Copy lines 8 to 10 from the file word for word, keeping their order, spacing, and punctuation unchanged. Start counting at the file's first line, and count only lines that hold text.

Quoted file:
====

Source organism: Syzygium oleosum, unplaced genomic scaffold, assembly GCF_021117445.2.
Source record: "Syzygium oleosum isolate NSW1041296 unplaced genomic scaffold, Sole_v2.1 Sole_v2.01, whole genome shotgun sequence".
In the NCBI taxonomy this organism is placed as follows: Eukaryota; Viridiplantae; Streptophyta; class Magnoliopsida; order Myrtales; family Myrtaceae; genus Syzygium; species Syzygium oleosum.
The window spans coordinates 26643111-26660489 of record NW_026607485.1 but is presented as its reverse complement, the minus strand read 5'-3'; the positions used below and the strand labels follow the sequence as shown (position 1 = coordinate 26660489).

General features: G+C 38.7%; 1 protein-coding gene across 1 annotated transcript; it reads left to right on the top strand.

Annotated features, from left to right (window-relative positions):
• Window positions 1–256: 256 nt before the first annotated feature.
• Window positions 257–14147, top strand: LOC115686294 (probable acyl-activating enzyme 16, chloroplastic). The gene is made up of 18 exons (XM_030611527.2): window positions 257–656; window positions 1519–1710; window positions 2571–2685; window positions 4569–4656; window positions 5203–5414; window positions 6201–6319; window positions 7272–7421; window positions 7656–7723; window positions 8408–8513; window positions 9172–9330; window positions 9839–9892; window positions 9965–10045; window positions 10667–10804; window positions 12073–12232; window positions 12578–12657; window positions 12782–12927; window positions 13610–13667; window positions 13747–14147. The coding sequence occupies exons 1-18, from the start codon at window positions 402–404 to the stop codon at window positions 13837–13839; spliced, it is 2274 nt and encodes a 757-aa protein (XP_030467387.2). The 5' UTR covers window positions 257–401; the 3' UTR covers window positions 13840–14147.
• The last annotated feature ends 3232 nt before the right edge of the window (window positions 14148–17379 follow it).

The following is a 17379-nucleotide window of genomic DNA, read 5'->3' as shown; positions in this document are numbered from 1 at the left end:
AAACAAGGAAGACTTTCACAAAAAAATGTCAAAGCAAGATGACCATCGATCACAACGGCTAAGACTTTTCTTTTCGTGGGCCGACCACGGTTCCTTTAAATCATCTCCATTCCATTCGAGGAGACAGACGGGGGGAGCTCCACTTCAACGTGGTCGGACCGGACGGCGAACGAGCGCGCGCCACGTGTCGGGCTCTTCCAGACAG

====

• Window positions 257–14147, top strand: LOC115686294 (probable acyl-activating enzyme 16, chloroplastic). The gene is made up of 18 exons (XM_030611527.2): window positions 257–656; window positions 1519–1710; window positions 2571–2685; window positions 4569–4656; window positions 5203–5414; window positions 6201–6319; window positions 7272–7421; window positions 7656–7723; window positions 8408–8513; window positions 9172–9330; window positions 9839–9892; window positions 9965–10045; window positions 10667–10804; window positions 12073–12232; window positions 12578–12657; window positions 12782–12927; window positions 13610–13667; window positions 13747–14147. The coding sequence occupies exons 1-18, from the start codon at window positions 402–404 to the stop codon at window positions 13837–13839; spliced, it is 2274 nt and encodes a 757-aa protein (XP_030467387.2). The 5' UTR covers window positions 257–401; the 3' UTR covers window positions 13840–14147.
• The last annotated feature ends 3232 nt before the right edge of the window (window positions 14148–17379 follow it).

The following is a 17379-nucleotide window of genomic DNA, read 5'->3' as shown; positions in this document are numbered from 1 at the left end: